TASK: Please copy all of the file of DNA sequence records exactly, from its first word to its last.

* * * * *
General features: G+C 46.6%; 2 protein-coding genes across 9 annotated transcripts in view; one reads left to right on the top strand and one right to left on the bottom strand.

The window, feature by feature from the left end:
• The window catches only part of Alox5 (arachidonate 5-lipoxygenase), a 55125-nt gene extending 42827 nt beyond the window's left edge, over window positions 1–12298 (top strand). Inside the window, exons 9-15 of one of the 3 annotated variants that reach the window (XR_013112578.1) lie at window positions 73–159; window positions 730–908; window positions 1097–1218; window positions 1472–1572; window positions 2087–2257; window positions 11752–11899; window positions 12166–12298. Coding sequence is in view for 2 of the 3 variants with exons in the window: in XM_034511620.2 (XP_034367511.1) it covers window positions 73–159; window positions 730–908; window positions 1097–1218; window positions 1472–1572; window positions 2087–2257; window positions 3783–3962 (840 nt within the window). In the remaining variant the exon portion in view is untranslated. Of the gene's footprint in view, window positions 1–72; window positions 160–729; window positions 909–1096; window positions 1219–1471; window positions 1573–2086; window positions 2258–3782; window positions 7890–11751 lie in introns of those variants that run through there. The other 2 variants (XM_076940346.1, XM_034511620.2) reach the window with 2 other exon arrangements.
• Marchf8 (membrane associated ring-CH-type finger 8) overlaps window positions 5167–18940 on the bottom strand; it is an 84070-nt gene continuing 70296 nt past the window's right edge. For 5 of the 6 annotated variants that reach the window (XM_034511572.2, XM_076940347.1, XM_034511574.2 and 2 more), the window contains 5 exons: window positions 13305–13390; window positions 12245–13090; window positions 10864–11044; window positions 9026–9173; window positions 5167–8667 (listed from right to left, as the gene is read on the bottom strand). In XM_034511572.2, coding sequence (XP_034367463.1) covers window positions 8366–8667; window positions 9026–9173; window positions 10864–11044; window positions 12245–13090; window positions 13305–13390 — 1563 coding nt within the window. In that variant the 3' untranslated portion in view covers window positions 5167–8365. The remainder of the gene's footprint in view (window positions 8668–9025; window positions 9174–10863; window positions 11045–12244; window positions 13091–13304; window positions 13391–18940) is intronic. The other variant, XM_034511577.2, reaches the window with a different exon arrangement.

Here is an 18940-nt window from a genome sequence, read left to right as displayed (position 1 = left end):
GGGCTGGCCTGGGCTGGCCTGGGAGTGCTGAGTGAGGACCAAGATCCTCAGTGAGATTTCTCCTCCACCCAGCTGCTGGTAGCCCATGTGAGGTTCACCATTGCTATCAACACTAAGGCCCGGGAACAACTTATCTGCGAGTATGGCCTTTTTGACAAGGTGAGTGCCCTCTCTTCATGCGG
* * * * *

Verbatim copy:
General features: G+C 46.6%; 2 protein-coding genes across 9 annotated transcripts in view; one reads left to right on the top strand and one right to left on the bottom strand.

The window, feature by feature from the left end:
• The window catches only part of Alox5 (arachidonate 5-lipoxygenase), a 55125-nt gene extending 42827 nt beyond the window's left edge, over window positions 1–12298 (top strand). Inside the window, exons 9-15 of one of the 3 annotated variants that reach the window (XR_013112578.1) lie at window positions 73–159; window positions 730–908; window positions 1097–1218; window positions 1472–1572; window positions 2087–2257; window positions 11752–11899; window positions 12166–12298. Coding sequence is in view for 2 of the 3 variants with exons in the window: in XM_034511620.2 (XP_034367511.1) it covers window positions 73–159; window positions 730–908; window positions 1097–1218; window positions 1472–1572; window positions 2087–2257; window positions 3783–3962 (840 nt within the window). In the remaining variant the exon portion in view is untranslated. Of the gene's footprint in view, window positions 1–72; window positions 160–729; window positions 909–1096; window positions 1219–1471; window positions 1573–2086; window positions 2258–3782; window positions 7890–11751 lie in introns of those variants that run through there. The other 2 variants (XM_076940346.1, XM_034511620.2) reach the window with 2 other exon arrangements.
• Marchf8 (membrane associated ring-CH-type finger 8) overlaps window positions 5167–18940 on the bottom strand; it is an 84070-nt gene continuing 70296 nt past the window's right edge. For 5 of the 6 annotated variants that reach the window (XM_034511572.2, XM_076940347.1, XM_034511574.2 and 2 more), the window contains 5 exons: window positions 13305–13390; window positions 12245–13090; window positions 10864–11044; window positions 9026–9173; window positions 5167–8667 (listed from right to left, as the gene is read on the bottom strand). In XM_034511572.2, coding sequence (XP_034367463.1) covers window positions 8366–8667; window positions 9026–9173; window positions 10864–11044; window positions 12245–13090; window positions 13305–13390 — 1563 coding nt within the window. In that variant the 3' untranslated portion in view covers window positions 5167–8365. The remainder of the gene's footprint in view (window positions 8668–9025; window positions 9174–10863; window positions 11045–12244; window positions 13091–13304; window positions 13391–18940) is intronic. The other variant, XM_034511577.2, reaches the window with a different exon arrangement.

Here is an 18940-nt window from a genome sequence, read left to right as displayed (position 1 = left end):
GGGCTGGCCTGGGCTGGCCTGGGAGTGCTGAGTGAGGACCAAGATCCTCAGTGAGATTTCTCCTCCACCCAGCTGCTGGTAGCCCATGTGAGGTTCACCATTGCTATCAACACTAAGGCCCGGGAACAACTTATCTGCGAGTATGGCCTTTTTGACAAGGTGAGTGCCCTCTCTTCATGCGG